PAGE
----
[Internal-cg] Coordination Group, 2 weeks after London.
Milton L Mueller
mueller at syr.edu
Mon Aug 4 18:06:09 UTC 2014
> -----Original Message-----
> Maybe this precedent offers us a way forward. We can have a chair and two
I agree, and I was a supporter of 3 co-chairs. I found Alissa's compromise acceptable because, while 3 co-chairs had the most support, it also had the most people who "couldn't live with it."
This way, we get 3 chairs but a clearer status differentiation between them, satisfying both camps.
> This is exactly where I perceived the discussion to be going before the latest
> intervention by ALAC.
I have to agree that the last intervention by _one_ of the ALAC representatives (which is not the same thing as an "ALAC" intervention) did not help to move us forward.
As someone who has been analyzing and writing peer-reviewed scholarly publications on the "wider picture" and the "geopolitical challenges" of US unilateral control since 2001, I do not think it advances the work of the ICG to focus on those kinds of issues, unless one can show how it is related, clearly and directly, to specific decisions the ICG needs to make; i.e., to the activities in the charter.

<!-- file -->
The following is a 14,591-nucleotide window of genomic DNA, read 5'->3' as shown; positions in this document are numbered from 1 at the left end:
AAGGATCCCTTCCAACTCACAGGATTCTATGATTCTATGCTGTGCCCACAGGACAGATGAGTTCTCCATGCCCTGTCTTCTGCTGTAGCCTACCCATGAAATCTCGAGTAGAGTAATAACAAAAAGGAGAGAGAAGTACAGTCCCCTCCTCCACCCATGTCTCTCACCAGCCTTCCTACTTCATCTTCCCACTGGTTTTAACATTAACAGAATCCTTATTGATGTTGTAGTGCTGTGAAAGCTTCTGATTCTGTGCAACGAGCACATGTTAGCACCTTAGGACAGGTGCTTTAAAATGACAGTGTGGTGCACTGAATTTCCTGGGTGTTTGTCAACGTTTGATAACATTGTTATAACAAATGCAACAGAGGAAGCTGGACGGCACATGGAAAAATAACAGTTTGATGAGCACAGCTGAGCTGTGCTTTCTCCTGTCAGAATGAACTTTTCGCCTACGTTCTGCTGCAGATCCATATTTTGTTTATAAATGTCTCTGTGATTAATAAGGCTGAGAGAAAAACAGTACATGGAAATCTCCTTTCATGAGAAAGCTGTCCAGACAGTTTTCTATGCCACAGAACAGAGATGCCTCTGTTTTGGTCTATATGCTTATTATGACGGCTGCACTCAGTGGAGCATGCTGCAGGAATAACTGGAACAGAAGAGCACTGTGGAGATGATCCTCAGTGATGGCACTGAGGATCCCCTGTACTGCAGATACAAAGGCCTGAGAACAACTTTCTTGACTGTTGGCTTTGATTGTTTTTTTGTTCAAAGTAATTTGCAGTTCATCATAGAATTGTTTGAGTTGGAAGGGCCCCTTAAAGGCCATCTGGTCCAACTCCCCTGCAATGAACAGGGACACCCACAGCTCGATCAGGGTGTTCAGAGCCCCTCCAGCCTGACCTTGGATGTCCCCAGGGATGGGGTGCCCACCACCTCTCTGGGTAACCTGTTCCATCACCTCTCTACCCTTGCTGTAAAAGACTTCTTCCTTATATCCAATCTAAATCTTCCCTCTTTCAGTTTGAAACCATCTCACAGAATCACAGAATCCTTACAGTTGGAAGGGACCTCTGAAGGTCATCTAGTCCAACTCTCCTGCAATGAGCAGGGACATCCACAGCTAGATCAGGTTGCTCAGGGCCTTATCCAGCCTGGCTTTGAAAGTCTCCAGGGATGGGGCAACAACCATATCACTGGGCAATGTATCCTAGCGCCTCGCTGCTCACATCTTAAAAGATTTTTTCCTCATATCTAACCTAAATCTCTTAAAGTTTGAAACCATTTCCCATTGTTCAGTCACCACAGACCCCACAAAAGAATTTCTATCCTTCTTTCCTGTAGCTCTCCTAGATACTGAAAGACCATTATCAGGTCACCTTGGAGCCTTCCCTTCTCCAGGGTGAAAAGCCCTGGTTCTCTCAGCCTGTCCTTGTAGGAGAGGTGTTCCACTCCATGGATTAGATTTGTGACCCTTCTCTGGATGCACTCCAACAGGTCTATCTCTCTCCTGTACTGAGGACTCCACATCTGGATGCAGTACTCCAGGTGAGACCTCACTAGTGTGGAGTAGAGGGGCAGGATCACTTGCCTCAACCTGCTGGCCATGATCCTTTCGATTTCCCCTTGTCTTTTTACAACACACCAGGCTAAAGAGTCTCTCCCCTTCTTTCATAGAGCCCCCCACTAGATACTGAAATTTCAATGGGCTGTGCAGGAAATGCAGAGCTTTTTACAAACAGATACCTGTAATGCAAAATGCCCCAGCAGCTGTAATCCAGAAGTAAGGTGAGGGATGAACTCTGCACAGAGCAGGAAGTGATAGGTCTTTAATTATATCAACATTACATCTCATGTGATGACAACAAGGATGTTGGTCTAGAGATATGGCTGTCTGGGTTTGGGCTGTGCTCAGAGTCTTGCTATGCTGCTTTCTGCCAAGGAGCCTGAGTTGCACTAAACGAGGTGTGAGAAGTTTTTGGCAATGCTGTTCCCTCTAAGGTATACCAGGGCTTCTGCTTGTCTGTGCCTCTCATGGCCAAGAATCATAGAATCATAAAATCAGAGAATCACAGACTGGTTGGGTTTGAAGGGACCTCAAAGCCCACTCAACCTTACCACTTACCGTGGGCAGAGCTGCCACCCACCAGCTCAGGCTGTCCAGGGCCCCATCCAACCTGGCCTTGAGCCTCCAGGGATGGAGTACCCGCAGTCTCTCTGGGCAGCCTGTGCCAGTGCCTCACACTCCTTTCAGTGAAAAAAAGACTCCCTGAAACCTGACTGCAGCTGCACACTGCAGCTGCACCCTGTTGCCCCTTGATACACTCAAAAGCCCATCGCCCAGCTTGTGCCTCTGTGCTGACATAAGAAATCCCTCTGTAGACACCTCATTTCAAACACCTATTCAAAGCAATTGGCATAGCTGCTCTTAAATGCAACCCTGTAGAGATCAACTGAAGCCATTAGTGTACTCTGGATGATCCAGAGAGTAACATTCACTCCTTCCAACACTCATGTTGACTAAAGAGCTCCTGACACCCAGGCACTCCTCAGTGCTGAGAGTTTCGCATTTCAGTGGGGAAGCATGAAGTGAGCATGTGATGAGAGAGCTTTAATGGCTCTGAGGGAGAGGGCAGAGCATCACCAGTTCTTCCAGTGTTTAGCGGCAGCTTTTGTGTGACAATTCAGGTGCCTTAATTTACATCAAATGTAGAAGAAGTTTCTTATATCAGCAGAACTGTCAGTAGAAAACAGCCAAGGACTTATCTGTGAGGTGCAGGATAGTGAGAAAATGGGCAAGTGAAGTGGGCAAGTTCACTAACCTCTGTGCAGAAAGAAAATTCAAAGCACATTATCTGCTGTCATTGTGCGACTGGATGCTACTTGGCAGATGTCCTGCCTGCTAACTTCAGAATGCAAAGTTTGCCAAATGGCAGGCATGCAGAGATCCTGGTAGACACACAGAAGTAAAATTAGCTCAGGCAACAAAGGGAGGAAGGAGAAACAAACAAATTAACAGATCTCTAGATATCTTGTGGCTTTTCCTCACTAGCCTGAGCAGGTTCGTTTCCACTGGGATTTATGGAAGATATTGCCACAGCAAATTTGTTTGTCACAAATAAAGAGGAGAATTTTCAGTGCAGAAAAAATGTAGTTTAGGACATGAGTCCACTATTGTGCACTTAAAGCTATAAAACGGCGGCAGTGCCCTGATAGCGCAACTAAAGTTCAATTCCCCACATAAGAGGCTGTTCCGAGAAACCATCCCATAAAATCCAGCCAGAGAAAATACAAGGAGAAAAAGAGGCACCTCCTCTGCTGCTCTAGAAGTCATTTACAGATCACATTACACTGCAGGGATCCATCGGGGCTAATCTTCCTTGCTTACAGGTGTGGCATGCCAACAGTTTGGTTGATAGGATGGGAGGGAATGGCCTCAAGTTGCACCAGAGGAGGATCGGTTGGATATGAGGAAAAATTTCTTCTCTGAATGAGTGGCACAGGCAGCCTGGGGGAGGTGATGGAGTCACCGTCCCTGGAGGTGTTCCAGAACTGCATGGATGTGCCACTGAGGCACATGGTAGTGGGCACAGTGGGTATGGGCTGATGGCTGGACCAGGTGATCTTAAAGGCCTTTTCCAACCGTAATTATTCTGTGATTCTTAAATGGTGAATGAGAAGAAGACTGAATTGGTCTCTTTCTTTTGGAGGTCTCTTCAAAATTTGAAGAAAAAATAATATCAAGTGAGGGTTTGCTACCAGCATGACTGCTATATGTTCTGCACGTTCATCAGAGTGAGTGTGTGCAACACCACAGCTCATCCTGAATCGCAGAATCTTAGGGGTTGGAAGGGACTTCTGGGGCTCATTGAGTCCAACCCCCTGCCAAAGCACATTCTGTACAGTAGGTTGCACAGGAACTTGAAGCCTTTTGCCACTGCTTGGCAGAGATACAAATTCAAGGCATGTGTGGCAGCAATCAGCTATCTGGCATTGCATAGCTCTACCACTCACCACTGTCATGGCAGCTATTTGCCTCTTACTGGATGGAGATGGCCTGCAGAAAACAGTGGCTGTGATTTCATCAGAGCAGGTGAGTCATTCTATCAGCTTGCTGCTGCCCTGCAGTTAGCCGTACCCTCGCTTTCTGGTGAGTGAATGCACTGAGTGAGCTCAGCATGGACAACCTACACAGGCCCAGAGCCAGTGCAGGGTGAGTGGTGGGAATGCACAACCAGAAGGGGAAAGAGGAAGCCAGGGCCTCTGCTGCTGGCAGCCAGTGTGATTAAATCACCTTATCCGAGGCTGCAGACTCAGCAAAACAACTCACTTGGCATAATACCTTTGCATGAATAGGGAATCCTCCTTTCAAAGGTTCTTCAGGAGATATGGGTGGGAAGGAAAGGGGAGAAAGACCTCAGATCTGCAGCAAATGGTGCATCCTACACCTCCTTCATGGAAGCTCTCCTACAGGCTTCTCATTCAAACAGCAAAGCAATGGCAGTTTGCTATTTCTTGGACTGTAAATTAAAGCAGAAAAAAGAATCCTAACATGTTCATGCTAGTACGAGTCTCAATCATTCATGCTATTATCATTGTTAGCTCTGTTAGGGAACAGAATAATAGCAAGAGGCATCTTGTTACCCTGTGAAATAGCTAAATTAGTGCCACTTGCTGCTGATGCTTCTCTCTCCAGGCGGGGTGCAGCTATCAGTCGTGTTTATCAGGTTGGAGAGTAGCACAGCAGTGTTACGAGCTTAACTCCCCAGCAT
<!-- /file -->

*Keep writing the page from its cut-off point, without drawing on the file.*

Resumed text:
I think we flirt with divisiveness when we imply that people who happen to be of a certain citizenship are agents or supporters of their government's position, particularly when people from civil society or the technical community are involved. FYI, I have been criticizing US unilateral control and organizing opposition to it before some of us here knew what ICANN was. During the previous administration this did not make me friends in Washington, and that had its costs. So I don't appreciate being subjected to charges that I am not sensitive to those issues.
If there is an imbalance in the ICG composition, it is Western vs. non-Western. In other words, a European co-chair would maintain the imbalance just as much as an American one. But, as I said in London, competence and confidence among the ICG is the top priority to me. Citizenship diversity is desirable but cannot be the sole, overriding criterion, and there are other relevant forms of diversity (e.g., cultural/linguistic, gender, stakeholder group).
It's time to move forward on the chair issue. It is not a high-stakes political decision but primarily a practical one. How we solicit and handle proposals, especially when the level of consensus is unclear, will prove to be far more consequential than this stuff. We are diverting our attention from more important things.
Milton L Mueller
Professor, Syracuse University School of Information Studies
Internet Governance Project
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